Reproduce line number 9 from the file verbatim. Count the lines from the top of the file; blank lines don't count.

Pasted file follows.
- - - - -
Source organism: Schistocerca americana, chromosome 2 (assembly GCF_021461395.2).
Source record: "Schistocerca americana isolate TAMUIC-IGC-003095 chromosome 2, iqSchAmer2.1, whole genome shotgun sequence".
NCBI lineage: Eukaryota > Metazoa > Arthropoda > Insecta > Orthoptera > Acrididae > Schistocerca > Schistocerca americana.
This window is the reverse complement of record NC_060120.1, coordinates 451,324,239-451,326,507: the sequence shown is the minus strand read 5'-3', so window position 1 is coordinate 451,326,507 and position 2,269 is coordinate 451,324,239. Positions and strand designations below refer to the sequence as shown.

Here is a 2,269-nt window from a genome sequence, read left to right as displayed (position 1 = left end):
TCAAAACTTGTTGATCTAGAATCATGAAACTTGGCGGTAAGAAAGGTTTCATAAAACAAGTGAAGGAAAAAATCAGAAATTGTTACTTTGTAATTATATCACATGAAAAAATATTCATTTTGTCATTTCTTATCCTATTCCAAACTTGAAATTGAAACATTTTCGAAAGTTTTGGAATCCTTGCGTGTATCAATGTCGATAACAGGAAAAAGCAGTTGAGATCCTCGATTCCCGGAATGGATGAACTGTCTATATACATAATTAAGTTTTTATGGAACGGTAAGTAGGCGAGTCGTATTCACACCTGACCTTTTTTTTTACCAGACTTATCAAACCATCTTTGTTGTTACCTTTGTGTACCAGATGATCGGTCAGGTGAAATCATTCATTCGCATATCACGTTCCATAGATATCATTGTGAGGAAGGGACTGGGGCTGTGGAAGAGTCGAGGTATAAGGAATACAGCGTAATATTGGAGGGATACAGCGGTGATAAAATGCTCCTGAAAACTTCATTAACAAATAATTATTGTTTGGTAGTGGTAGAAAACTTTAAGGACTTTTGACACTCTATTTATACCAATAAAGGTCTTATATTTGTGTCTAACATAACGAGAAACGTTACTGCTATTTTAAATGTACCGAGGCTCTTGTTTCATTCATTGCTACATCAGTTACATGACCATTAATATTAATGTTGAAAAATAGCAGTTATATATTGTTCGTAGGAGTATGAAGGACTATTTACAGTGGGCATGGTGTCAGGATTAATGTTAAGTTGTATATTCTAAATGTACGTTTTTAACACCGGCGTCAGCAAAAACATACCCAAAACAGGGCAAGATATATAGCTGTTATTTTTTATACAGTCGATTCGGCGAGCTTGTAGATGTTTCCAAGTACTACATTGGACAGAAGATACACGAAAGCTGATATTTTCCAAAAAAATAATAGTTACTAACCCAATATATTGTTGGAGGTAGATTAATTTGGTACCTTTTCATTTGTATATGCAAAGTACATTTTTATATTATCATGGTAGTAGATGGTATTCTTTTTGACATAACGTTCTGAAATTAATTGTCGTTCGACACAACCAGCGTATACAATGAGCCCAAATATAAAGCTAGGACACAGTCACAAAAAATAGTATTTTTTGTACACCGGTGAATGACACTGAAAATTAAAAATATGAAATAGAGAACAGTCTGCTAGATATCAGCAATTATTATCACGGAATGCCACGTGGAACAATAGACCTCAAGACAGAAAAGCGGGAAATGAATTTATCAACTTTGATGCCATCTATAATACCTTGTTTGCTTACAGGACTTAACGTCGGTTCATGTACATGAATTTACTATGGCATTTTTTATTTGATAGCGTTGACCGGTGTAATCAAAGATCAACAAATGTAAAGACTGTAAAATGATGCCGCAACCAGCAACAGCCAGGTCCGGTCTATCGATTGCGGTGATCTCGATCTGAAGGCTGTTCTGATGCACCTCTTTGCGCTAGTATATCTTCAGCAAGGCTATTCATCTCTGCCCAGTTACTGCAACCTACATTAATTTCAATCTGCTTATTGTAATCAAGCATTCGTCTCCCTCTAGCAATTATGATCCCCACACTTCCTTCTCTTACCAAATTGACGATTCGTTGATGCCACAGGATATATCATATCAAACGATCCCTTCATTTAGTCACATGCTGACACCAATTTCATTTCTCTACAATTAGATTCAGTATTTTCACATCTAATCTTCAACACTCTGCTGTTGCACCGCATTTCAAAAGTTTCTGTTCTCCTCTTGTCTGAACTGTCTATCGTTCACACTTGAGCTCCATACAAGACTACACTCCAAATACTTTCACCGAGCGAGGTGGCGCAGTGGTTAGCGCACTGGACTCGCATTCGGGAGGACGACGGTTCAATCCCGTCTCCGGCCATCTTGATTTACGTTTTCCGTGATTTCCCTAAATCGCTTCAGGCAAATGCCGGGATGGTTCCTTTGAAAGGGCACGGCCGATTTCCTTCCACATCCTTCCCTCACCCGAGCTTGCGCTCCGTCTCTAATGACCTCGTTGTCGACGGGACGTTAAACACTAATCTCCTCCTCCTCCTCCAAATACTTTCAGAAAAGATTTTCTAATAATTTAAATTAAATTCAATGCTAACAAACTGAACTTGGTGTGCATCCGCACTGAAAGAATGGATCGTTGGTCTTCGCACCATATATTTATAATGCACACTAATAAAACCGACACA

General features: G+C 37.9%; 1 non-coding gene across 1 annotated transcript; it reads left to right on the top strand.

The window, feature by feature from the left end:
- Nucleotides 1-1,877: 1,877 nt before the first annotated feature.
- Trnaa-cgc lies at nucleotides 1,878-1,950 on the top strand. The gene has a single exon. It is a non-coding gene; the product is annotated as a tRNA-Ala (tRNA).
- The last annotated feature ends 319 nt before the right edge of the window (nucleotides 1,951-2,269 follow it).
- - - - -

- Nucleotides 1-1,877: 1,877 nt before the first annotated feature.